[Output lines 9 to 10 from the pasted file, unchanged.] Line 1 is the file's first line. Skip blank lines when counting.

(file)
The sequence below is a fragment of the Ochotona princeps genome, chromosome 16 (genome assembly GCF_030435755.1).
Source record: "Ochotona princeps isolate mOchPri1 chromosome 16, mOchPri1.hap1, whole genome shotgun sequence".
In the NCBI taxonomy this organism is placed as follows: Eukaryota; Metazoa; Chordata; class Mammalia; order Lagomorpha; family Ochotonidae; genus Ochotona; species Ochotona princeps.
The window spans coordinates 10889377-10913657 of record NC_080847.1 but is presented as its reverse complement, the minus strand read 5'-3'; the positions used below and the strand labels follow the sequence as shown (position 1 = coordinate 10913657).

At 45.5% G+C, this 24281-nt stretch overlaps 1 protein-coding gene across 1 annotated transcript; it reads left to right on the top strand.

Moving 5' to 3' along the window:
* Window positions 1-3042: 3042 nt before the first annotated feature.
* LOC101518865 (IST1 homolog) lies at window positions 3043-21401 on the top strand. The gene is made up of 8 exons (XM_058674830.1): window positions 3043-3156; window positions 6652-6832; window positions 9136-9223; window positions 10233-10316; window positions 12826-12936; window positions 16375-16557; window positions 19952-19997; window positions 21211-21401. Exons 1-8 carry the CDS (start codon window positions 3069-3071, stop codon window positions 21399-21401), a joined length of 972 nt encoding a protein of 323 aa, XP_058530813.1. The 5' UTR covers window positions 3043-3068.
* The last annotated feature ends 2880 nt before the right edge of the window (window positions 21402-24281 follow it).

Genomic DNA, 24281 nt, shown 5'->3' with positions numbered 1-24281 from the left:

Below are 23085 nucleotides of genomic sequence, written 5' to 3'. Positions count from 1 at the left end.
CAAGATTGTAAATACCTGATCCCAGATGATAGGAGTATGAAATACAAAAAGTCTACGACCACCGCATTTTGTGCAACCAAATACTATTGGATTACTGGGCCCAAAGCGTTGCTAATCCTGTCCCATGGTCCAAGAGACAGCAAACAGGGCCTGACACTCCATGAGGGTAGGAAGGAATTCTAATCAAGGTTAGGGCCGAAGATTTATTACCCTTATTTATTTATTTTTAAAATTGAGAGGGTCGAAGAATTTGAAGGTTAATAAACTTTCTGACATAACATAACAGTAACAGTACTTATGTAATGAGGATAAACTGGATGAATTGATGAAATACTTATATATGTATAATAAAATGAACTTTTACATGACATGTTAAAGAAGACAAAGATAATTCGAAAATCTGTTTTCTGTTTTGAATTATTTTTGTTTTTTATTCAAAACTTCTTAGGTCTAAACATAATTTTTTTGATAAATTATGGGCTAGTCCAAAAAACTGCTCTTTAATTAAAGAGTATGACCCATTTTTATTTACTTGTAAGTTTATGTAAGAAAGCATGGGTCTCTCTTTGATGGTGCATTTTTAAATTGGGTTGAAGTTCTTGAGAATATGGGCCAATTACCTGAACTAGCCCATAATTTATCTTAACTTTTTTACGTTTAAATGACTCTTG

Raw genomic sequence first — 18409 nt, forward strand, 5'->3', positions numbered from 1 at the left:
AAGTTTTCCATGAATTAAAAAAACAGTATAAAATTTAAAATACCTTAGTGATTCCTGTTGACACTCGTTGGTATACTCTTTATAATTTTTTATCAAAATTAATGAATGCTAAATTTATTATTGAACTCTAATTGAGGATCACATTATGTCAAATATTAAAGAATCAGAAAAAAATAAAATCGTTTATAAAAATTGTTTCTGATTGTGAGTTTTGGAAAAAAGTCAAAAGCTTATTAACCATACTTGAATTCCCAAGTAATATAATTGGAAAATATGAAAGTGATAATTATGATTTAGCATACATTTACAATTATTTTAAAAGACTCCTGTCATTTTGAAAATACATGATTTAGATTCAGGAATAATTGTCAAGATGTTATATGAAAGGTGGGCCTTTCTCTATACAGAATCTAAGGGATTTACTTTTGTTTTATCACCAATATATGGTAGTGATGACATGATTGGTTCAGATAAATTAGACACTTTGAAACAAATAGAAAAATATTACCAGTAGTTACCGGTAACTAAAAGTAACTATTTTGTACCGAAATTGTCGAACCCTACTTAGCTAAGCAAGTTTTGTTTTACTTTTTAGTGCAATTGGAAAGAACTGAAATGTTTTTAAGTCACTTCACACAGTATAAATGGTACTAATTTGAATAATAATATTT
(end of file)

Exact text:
* The last annotated feature ends 2880 nt before the right edge of the window (window positions 21402-24281 follow it).

Genomic DNA, 24281 nt, shown 5'->3' with positions numbered 1-24281 from the left: